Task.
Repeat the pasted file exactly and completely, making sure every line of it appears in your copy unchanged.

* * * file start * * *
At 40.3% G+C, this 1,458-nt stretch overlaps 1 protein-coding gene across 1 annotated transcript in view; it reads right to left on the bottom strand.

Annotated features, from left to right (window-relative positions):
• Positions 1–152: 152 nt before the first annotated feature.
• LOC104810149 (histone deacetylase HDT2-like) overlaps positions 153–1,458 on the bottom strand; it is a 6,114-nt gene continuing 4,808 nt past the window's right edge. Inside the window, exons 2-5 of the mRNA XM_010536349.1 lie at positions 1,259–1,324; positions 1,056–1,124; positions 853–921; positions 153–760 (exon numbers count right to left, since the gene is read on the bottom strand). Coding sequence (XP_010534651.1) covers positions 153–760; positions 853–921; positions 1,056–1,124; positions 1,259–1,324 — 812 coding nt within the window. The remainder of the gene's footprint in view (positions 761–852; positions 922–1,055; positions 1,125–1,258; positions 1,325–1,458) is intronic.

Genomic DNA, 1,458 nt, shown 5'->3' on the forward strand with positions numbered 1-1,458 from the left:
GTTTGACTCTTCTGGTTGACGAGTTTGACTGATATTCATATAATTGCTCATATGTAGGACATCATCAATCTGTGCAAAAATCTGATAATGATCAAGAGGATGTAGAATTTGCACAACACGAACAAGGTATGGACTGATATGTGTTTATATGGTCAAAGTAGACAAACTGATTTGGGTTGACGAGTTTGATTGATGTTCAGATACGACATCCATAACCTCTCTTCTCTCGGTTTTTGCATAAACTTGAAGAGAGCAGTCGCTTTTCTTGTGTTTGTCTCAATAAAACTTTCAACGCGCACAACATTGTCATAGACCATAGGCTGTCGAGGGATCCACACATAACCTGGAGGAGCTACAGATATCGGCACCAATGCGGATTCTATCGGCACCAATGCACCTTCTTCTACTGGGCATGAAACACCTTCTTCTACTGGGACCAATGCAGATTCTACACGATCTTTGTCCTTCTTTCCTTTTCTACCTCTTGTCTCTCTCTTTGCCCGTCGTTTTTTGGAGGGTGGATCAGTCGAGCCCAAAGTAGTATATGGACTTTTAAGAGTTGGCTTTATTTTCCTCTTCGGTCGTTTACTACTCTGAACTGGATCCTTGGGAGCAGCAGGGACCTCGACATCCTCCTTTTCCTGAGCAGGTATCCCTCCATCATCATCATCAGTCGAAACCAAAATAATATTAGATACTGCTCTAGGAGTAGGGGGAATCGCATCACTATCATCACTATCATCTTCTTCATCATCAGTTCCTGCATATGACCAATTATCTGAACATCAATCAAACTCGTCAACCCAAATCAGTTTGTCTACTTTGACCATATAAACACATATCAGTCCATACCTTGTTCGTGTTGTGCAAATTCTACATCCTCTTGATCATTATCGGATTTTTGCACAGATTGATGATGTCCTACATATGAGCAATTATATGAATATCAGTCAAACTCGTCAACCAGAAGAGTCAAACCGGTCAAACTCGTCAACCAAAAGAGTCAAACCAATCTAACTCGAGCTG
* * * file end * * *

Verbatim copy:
At 40.3% G+C, this 1,458-nt stretch overlaps 1 protein-coding gene across 1 annotated transcript in view; it reads right to left on the bottom strand.

Annotated features, from left to right (window-relative positions):
• Positions 1–152: 152 nt before the first annotated feature.
• LOC104810149 (histone deacetylase HDT2-like) overlaps positions 153–1,458 on the bottom strand; it is a 6,114-nt gene continuing 4,808 nt past the window's right edge. Inside the window, exons 2-5 of the mRNA XM_010536349.1 lie at positions 1,259–1,324; positions 1,056–1,124; positions 853–921; positions 153–760 (exon numbers count right to left, since the gene is read on the bottom strand). Coding sequence (XP_010534651.1) covers positions 153–760; positions 853–921; positions 1,056–1,124; positions 1,259–1,324 — 812 coding nt within the window. The remainder of the gene's footprint in view (positions 761–852; positions 922–1,055; positions 1,125–1,258; positions 1,325–1,458) is intronic.

Genomic DNA, 1,458 nt, shown 5'->3' on the forward strand with positions numbered 1-1,458 from the left:
GTTTGACTCTTCTGGTTGACGAGTTTGACTGATATTCATATAATTGCTCATATGTAGGACATCATCAATCTGTGCAAAAATCTGATAATGATCAAGAGGATGTAGAATTTGCACAACACGAACAAGGTATGGACTGATATGTGTTTATATGGTCAAAGTAGACAAACTGATTTGGGTTGACGAGTTTGATTGATGTTCAGATACGACATCCATAACCTCTCTTCTCTCGGTTTTTGCATAAACTTGAAGAGAGCAGTCGCTTTTCTTGTGTTTGTCTCAATAAAACTTTCAACGCGCACAACATTGTCATAGACCATAGGCTGTCGAGGGATCCACACATAACCTGGAGGAGCTACAGATATCGGCACCAATGCGGATTCTATCGGCACCAATGCACCTTCTTCTACTGGGCATGAAACACCTTCTTCTACTGGGACCAATGCAGATTCTACACGATCTTTGTCCTTCTTTCCTTTTCTACCTCTTGTCTCTCTCTTTGCCCGTCGTTTTTTGGAGGGTGGATCAGTCGAGCCCAAAGTAGTATATGGACTTTTAAGAGTTGGCTTTATTTTCCTCTTCGGTCGTTTACTACTCTGAACTGGATCCTTGGGAGCAGCAGGGACCTCGACATCCTCCTTTTCCTGAGCAGGTATCCCTCCATCATCATCATCAGTCGAAACCAAAATAATATTAGATACTGCTCTAGGAGTAGGGGGAATCGCATCACTATCATCACTATCATCTTCTTCATCATCAGTTCCTGCATATGACCAATTATCTGAACATCAATCAAACTCGTCAACCCAAATCAGTTTGTCTACTTTGACCATATAAACACATATCAGTCCATACCTTGTTCGTGTTGTGCAAATTCTACATCCTCTTGATCATTATCGGATTTTTGCACAGATTGATGATGTCCTACATATGAGCAATTATATGAATATCAGTCAAACTCGTCAACCAGAAGAGTCAAACCGGTCAAACTCGTCAACCAAAAGAGTCAAACCAATCTAACTCGAGCTG